Since Valentine’s Day, 2012, the world has been divided unevenly between those who still live in a state of blissful innocence, and those who have read Scotty Bowers’s memoir, Full Service: My Adventures in Hollywood and the Secret Sex Lives of the Stars. If you enjoy old movies, mourn the passing of the Golden Age of Hollywood, want to be able to watch Mutiny on the Bounty, or have a soul, I beg you not to open this book, for once you do, you’ll feel compelled to devour every page in fascinated horror. Everyone else: read it immediately.

My mom was the first one I knew to read the book. She spoke so darkly and incessantly about it that I felt compelled to buy it. (This was one of the few cases in which I felt an e-book was the appropriate medium.) After reading it, obsessively, I started evangelizing myself, much as my mom had, in the vaguest and most menacing terms. I wanted people to know—and yet, I didn’t. I felt like a sort of Ancient Mariner, wandering the world and sharing the darkness I had seen.

Not that the book is especially dark, mind you. Scotty Bowers is possibly the happiest man to have ever walked the earth. Here is the rather sanitized Wikipedia description: Read More »

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Sartre and Borges on Welles

August 12, 2014 | by

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Theatrical release poster, 1941

In a sense, that poster doesn’t lie: everyone was talking about Citizen Kane. In another, more accurate sense, that poster does lie: not everyone was joining in that “It’s terrific!” chorus.

I hadn’t known, until Open Culture told me earlier today, that Sartre and Borges numbered among Kane’s more outspoken critics. Sartre reviewed the film in 1945, meaning he took four years even to bother seeing it. His is a damning appraisal not just of the movie but—kind of toothlessly—the whole United States cinema culture:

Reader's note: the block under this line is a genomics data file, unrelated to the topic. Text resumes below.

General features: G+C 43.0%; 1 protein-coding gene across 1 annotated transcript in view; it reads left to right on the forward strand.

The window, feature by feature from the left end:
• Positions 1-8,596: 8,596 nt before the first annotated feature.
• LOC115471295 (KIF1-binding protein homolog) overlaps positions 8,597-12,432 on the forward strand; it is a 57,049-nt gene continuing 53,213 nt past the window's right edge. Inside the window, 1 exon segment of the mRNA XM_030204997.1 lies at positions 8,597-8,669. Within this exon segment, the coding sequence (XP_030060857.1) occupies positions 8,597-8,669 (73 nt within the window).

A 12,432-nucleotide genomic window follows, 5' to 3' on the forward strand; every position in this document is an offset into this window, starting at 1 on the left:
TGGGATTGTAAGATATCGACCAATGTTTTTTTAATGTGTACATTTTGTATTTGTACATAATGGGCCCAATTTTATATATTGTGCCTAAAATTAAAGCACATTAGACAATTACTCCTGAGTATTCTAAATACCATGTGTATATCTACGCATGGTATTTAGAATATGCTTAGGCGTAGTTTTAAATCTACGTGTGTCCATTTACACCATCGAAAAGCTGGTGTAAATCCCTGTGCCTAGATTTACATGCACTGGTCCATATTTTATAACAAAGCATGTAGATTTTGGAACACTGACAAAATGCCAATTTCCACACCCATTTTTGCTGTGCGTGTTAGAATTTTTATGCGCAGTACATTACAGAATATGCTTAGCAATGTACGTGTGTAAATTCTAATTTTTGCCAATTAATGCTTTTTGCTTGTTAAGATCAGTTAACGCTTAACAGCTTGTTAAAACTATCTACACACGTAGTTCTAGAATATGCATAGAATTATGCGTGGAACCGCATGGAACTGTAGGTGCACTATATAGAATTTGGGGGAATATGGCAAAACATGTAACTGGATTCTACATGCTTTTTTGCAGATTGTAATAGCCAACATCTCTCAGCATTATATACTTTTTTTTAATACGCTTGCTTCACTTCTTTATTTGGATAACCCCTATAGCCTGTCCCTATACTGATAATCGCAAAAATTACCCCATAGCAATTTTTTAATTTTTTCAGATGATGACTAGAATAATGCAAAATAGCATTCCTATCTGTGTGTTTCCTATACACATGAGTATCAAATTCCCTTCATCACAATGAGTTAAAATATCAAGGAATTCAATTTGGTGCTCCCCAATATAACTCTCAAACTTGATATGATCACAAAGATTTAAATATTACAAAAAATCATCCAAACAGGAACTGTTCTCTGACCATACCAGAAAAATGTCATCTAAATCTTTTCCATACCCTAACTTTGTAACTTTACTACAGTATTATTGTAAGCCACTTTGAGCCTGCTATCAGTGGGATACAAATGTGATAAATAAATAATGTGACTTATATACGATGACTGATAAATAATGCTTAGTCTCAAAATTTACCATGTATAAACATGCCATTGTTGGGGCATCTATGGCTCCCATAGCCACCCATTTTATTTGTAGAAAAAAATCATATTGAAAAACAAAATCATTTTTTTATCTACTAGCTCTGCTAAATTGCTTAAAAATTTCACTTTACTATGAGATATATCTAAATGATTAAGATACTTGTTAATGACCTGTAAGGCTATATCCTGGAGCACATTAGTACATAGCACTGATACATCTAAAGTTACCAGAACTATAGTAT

Kane might have been interesting for the Americans, [but] it is completely passé for us, because the whole film is based on a misconception of what cinema is all about. The film is in the past tense, whereas we all know that cinema has got to be in the present tense. ‘I am the man who is kissing, I am the girl who is being kissed, I am the Indian who is being pursued, I am the man pursuing the Indian.’ And film in the past tense is the antithesis of cinema. Therefore Citizen Kane is not cinema.

Not exactly an open-and-shut syllogism, but that’s in keeping with the Continental tradition, I guess.

Borges reviewed Citizen Kane in 1941—in fact, he reviewed many a film in his day, among them King Kong, The Petrified Forest, and Sabotage (the 1936 classic, not the 2014 Arnold Schwarzenegger vehicle). Many of these can be found in his Collected Nonfictions. As the translation below attests, his review of Kane is typically well observed, though he’s kind of hard on Rosebud, and we can now say, from the vantage of more than fifty years, that he was dead wrong about the whole endurance thing: Read More »

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Sword-and-Sandal Epics Be Damned, and Other News

July 25, 2014 | by

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Poster for Atlas Against the Cyclops, 1961.

  • Movies set in Ancient Rome always do well at the box office. Why not Ancient Greece? “What is Hollywood to do with a world of 1,000 competing city-states, where homoeroticism was institutionalized and philosophers were more interested in the rationale for Platonic love than for war? … Greek tales would be better treated as supernatural thrillers. Imagine the real, lived historical experience for the ancient Greeks: the day-to-day jeopardy of knowing there was a fickle spirit in every breath of wind and ear of grain; that malicious deities might be lurking around the corner, shape-shifting to have their way with you.”
  • David Lynch, whose suspiciously mercantile interests I’ve complained about before, is now designing women’s luxury activewear. “The special collection features ‘limited edition David Lynch Floral’ print leggings, sports bras, shorts, and one very plain T-shirt, none of which are priced below $100.”
  • Why are so many cities building “innovation districts”? “Dozens of cities across the United States, Europe, South America, and East Asia are cultivating local utopias of entrepreneurship … These districts represent a mash-up of research institutions, corporations, start-ups, and business incubators, intermixed with ‘innovative housing,’ neighborhood amenities, and cultural sites in a clean energy, Wi-Fi-enabled environment … But is crowding a bunch of people into a few city blocks really the way to make creative sparks fly?”